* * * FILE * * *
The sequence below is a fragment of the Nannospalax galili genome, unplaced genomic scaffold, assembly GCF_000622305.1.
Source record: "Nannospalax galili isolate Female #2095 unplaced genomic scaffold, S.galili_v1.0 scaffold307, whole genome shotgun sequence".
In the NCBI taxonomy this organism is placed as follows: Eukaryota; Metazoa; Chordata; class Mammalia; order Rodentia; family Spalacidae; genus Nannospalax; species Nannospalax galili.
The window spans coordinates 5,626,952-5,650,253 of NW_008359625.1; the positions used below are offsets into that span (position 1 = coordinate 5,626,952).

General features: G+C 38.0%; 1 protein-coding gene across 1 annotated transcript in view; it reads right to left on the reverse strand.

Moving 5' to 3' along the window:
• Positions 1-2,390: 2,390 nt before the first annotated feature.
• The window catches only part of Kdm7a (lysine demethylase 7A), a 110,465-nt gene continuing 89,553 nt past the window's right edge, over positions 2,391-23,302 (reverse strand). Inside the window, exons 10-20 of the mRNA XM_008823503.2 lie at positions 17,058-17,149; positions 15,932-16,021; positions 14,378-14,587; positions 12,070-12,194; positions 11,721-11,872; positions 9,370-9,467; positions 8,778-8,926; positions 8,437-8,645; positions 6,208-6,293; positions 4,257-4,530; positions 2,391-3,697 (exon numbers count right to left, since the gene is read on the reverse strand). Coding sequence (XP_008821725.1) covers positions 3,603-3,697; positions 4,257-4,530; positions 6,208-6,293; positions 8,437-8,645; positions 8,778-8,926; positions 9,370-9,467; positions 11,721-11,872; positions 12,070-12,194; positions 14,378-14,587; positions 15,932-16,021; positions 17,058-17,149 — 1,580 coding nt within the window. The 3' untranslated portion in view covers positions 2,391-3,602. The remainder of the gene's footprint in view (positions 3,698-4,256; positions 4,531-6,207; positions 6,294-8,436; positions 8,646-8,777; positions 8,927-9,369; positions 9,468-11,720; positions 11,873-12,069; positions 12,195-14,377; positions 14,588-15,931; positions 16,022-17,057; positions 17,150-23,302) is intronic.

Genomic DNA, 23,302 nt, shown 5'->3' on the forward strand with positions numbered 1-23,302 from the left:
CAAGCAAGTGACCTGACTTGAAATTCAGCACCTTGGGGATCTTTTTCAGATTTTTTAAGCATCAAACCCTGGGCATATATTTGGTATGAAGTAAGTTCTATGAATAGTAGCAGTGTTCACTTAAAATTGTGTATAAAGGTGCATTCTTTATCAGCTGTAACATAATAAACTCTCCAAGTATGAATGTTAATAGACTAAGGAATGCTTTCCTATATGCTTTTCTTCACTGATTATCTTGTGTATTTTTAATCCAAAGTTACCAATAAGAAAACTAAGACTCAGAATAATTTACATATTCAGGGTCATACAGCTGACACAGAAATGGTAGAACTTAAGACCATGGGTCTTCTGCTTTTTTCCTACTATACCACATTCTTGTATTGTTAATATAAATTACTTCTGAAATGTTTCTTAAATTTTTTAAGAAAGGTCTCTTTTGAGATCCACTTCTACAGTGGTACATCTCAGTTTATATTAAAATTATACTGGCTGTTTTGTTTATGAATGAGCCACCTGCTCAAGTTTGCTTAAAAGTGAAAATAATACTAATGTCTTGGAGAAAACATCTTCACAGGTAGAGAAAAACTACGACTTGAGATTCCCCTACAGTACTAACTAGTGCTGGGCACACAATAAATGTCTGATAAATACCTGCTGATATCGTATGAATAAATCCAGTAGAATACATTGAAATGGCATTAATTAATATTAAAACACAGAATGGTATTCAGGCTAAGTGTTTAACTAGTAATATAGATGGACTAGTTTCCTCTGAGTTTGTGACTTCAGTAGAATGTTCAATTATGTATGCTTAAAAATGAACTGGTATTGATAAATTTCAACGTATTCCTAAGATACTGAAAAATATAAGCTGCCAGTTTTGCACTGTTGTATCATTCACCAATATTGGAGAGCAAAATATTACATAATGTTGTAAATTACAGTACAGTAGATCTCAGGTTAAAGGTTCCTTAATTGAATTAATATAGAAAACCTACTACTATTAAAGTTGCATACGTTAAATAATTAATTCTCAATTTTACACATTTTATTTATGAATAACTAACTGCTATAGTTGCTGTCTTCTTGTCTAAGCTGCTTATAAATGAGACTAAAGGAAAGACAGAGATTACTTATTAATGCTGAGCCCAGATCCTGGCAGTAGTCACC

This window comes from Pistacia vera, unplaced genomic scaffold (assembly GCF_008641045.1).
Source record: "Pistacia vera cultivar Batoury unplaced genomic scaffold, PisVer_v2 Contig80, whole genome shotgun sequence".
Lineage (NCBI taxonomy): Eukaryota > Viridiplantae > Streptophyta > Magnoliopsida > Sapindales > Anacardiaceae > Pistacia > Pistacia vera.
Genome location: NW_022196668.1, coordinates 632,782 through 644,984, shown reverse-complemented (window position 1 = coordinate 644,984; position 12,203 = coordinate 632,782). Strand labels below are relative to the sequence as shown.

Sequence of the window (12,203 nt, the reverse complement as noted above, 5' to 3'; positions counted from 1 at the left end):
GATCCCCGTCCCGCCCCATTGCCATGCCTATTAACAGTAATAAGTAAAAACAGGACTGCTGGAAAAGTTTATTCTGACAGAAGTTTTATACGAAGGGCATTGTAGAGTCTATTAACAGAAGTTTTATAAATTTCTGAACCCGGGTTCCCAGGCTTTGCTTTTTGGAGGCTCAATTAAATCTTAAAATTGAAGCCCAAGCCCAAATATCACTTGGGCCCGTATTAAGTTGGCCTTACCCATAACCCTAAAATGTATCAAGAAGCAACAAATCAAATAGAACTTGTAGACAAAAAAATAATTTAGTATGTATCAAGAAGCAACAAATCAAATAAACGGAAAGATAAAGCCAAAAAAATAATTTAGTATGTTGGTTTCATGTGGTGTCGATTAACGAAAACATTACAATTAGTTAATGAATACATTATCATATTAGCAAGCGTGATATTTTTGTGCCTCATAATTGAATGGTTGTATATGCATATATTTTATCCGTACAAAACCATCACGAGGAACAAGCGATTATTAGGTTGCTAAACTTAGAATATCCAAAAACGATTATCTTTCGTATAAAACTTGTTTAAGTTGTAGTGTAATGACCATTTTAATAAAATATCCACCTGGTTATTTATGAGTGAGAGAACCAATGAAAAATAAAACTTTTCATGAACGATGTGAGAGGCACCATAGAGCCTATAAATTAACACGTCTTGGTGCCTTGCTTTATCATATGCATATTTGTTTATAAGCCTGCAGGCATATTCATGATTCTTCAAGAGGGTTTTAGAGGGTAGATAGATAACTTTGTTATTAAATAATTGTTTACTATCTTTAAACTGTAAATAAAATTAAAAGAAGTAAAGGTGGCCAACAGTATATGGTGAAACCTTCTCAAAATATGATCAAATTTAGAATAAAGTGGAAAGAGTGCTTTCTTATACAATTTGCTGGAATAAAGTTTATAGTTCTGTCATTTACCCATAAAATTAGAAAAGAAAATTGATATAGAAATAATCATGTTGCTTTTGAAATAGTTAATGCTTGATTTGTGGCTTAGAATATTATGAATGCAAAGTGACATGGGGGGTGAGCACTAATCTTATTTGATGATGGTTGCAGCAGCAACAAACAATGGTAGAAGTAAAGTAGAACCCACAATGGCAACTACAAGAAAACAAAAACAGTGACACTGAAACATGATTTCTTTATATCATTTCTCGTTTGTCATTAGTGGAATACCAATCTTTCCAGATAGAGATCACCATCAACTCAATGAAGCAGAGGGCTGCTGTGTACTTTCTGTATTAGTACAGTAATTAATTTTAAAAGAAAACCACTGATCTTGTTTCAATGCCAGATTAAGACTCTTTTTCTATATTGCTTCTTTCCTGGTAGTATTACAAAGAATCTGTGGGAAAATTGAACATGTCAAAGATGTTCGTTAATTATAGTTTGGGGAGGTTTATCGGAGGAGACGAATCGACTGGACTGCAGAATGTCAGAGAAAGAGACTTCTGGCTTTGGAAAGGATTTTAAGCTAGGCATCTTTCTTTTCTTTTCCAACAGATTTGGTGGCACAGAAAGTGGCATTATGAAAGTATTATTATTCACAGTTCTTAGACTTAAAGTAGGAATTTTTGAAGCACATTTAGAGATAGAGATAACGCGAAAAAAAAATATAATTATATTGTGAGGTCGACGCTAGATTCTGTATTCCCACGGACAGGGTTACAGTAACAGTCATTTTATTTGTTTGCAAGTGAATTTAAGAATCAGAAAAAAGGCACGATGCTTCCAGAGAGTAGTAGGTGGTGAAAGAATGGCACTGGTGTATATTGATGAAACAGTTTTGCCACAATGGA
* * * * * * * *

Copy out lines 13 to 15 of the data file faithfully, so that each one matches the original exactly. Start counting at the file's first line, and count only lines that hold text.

Lineage (NCBI taxonomy): Eukaryota > Viridiplantae > Streptophyta > Magnoliopsida > Sapindales > Anacardiaceae > Pistacia > Pistacia vera.
Genome location: NW_022196668.1, coordinates 632,782 through 644,984, shown reverse-complemented (window position 1 = coordinate 644,984; position 12,203 = coordinate 632,782). Strand labels below are relative to the sequence as shown.

Sequence of the window (12,203 nt, the reverse complement as noted above, 5' to 3'; positions counted from 1 at the left end):